What's at stake: Unlike many corporate fines we have seen in the past, the EU's DMA penalties aren't a mere slap on the wrist. Initial offenses could cost the company 10 percent of its global revenue, while subsequent violations are double. For example, Apple would be looking at a fine of over $35 billion. To put that into perspective, that is equivalent to half of Apple's iPhone sales evaporating instantly.

On Monday, the European Commission opened investigations into three of the Big Six tech gatekeepers due to suspicions of non-compliance with the Digital Markets Act (DMA). There are five probes in total – two for Google, two for Apple, and one for Meta.

The EC suspects that Google Play breaks anti-steering rules with its app store and Google Search continues to "self-preference" Alphabet's services in search results. Apple faces a similar charge of steering in the App Store, but the EC also thinks it is skirting requirements that allow users to pick their default apps. Finally, Meta's ad-free subscription model might be a "pay or consent" scheme to avoid user-privacy violations.

"We suspect that the suggested solutions put forward by the three companies do not fully comply with the DMA," said Commission Vice President of Competition Policy Margrethe Vestager. "We will now investigate the companies' compliance with the DMA to ensure open and contestable digital markets in Europe."

Also read: Spotify bashes Apple's new App Store policies in the EU, calls them "extortion"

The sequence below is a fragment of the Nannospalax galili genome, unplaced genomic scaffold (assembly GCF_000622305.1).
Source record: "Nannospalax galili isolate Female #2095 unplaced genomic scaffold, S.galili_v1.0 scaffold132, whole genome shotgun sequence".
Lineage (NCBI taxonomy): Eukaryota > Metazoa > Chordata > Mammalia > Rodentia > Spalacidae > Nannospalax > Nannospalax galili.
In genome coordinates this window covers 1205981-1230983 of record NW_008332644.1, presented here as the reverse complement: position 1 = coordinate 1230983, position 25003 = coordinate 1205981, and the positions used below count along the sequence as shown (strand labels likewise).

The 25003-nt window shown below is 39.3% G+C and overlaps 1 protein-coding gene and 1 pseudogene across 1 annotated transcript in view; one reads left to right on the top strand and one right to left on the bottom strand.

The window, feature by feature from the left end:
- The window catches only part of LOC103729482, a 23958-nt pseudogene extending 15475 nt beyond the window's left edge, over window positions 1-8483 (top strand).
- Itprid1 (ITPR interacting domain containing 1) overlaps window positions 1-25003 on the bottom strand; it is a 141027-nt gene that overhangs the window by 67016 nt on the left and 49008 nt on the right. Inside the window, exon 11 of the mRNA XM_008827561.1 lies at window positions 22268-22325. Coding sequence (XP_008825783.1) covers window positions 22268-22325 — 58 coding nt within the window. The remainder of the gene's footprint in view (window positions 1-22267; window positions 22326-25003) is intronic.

The EC has ordered the companies to "retain certain documents" so it can review them to determine if they comply with the law. Additionally, Amazon and Microsoft received retention orders, but the Commission stopped short of investigating them. It seems that Bytedance is the only gatekeeper that is not under a microscope.

The steering, self-preferencing, and user choice probes are straightforward and mundane. What is interesting is the EC's interest in Facebook's ad-free subscription offering. Under the model, users can pay a fee to disable advertising on Facebook and Instagram.

Initially, Meta charged €9.99 per month (more when subscribing through Apple or Google). Reuters notes that after the EC got hung up on the fee, Meta Competition and Regulatory Director Tim Lamb told the Commission they would slash the fees to €5.99. However, this investigation and comments from EC Commissioner Thierry Breton indicate that 40 percent off might not cut it.

"The DMA is very clear: gatekeepers must obtain users' consent to use their personal data across different services," Breton said in a separate statement. "And this consent must be free!"

Breton appears to view the subscription as a "pay or consent" scam. However, if the EC rules that Meta's ad-free subscription is unlawful, what does that make other subscription services with ad-free tiers? It will be interesting to watch how this one plays out.

The probes come as no surprise, as competitors have been bellyaching about Big Tech's efforts – most notably Apple's – to implement DMA compliance policies since the beginning of the year. The EC expects its investigations to conclude within 12 months.